These are both only partially correct.

Repeating Words

In order to get a good vocabulary score, you should try to show knowledge of a range of words, a broad vocabulary. So, if possible, use suitable synonyms and other words sometimes instead of repeating the same word all the time.

As well as that, it sometimes does not "sound" very good or, is not very good style to repeat the same key word twice in the same sentence or very close to each other, such as near the beginning of the next sentence. In this case, you can often use a pronoun such as "it", "them", "this", "that" or a phrase such as "this situation" etc. (Writing, "this phenomenon" does not impress examiners as much as you might think.)

But the idea that you should not repeat the same word more than twice is too rigid and, in fact, ridiculous in a 250 word essay. Just try not to repeat it many times, if possible, especially repeating them close together. But there are some words that don't have many synonyms or other ways to write them so, in this case, you might have to repeat the word a bit more often than with other words.

The problem with lower-level students is that they are sometimes not very sure of what are suitable synonyms or alternative ways to express a word. They then choose words that are close to but not the same in meaning, or words that change the emphasis of the original word, or words that are completely unsuitable for other reasons. This will hurt the vocabulary score, not help it, and it might confuse the reader, making the essay difficult to understand. The candidate in this case would get a better score by repeating the same word a bit more and not making unsuitable substitutions for that word.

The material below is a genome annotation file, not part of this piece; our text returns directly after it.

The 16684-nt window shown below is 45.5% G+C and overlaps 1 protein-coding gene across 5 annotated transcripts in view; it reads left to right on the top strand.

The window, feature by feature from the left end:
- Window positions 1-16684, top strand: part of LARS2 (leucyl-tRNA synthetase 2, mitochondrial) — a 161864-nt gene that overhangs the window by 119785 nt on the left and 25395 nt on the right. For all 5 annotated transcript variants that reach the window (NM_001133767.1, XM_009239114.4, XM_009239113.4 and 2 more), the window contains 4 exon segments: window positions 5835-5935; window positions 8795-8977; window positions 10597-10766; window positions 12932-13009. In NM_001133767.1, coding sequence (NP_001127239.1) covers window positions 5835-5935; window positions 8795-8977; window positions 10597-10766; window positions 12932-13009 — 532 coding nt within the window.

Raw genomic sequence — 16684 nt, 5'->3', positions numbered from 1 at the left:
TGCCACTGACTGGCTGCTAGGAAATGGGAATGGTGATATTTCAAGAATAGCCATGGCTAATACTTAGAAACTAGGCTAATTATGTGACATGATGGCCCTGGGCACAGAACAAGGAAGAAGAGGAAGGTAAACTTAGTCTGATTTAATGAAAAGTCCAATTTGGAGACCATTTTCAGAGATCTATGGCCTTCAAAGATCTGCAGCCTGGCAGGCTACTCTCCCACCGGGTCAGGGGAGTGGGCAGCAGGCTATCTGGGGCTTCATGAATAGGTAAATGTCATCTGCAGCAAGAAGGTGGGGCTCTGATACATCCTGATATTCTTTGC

Writing more than 300 words

It is not true that "examiners prefer more than 300 words". You get graded on the criteria that are written in the Task 2 Band Descriptor and according to how well you follow the instructions in the essay question. "More than 300 words" is not written in the Band Descriptor nor in the instructions for the essay.

Certainly, you should write more than 250 words. Some examiners might use different methods to count a word, compared to you, (such as calling "90%" one word, not two) so, to be safe, you should write at least 255 or 260 words.

It is true that, in general, you can express more ideas or points in 300 words than in 260 words and, if you successfully did that, you would probably get a better score. I say "probably", not "certainly" and I emphasize "successfully" because forcing yourself to write more than 300 words might add to the total number of errors you make in grammar and vocabulary, all for the sake of writing only a few weak extra ideas, or completely irrelevant ideas, not ideas or points that have real value in answering the essay question.